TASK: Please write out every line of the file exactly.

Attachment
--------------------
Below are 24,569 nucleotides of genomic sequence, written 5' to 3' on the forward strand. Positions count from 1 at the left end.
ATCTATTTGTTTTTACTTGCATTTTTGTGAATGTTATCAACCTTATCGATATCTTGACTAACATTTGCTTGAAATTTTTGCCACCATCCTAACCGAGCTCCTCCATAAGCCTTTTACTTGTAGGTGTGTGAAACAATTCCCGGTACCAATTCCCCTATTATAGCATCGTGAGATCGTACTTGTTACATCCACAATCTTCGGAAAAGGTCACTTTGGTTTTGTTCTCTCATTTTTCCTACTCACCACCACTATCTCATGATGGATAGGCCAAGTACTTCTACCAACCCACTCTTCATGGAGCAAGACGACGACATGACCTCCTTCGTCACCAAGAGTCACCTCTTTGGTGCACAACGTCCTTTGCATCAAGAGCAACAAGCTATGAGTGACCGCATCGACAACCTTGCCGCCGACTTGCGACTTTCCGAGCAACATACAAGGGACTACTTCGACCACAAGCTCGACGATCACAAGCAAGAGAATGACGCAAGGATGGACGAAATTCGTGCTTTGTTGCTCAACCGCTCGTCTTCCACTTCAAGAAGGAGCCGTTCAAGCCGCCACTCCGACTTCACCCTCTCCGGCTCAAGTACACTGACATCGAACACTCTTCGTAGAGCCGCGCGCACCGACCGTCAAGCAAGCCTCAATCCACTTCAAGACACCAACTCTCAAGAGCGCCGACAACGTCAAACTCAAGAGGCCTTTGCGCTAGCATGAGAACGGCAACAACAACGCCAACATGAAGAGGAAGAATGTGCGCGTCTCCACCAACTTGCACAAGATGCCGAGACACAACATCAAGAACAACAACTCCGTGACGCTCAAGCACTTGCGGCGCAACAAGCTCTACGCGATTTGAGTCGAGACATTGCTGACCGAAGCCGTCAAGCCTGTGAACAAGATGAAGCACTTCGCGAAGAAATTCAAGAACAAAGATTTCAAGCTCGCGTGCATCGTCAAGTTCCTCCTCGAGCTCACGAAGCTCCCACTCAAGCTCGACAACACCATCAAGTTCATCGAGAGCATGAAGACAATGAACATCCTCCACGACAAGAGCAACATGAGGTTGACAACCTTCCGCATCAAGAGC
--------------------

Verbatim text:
Below are 24,569 nucleotides of genomic sequence, written 5' to 3' on the forward strand. Positions count from 1 at the left end.
ATCTATTTGTTTTTACTTGCATTTTTGTGAATGTTATCAACCTTATCGATATCTTGACTAACATTTGCTTGAAATTTTTGCCACCATCCTAACCGAGCTCCTCCATAAGCCTTTTACTTGTAGGTGTGTGAAACAATTCCCGGTACCAATTCCCCTATTATAGCATCGTGAGATCGTACTTGTTACATCCACAATCTTCGGAAAAGGTCACTTTGGTTTTGTTCTCTCATTTTTCCTACTCACCACCACTATCTCATGATGGATAGGCCAAGTACTTCTACCAACCCACTCTTCATGGAGCAAGACGACGACATGACCTCCTTCGTCACCAAGAGTCACCTCTTTGGTGCACAACGTCCTTTGCATCAAGAGCAACAAGCTATGAGTGACCGCATCGACAACCTTGCCGCCGACTTGCGACTTTCCGAGCAACATACAAGGGACTACTTCGACCACAAGCTCGACGATCACAAGCAAGAGAATGACGCAAGGATGGACGAAATTCGTGCTTTGTTGCTCAACCGCTCGTCTTCCACTTCAAGAAGGAGCCGTTCAAGCCGCCACTCCGACTTCACCCTCTCCGGCTCAAGTACACTGACATCGAACACTCTTCGTAGAGCCGCGCGCACCGACCGTCAAGCAAGCCTCAATCCACTTCAAGACACCAACTCTCAAGAGCGCCGACAACGTCAAACTCAAGAGGCCTTTGCGCTAGCATGAGAACGGCAACAACAACGCCAACATGAAGAGGAAGAATGTGCGCGTCTCCACCAACTTGCACAAGATGCCGAGACACAACATCAAGAACAACAACTCCGTGACGCTCAAGCACTTGCGGCGCAACAAGCTCTACGCGATTTGAGTCGAGACATTGCTGACCGAAGCCGTCAAGCCTGTGAACAAGATGAAGCACTTCGCGAAGAAATTCAAGAACAAAGATTTCAAGCTCGCGTGCATCGTCAAGTTCCTCCTCGAGCTCACGAAGCTCCCACTCAAGCTCGACAACACCATCAAGTTCATCGAGAGCATGAAGACAATGAACATCCTCCACGACAAGAGCAACATGAGGTTGACAACCTTCCGCATCAAGAGC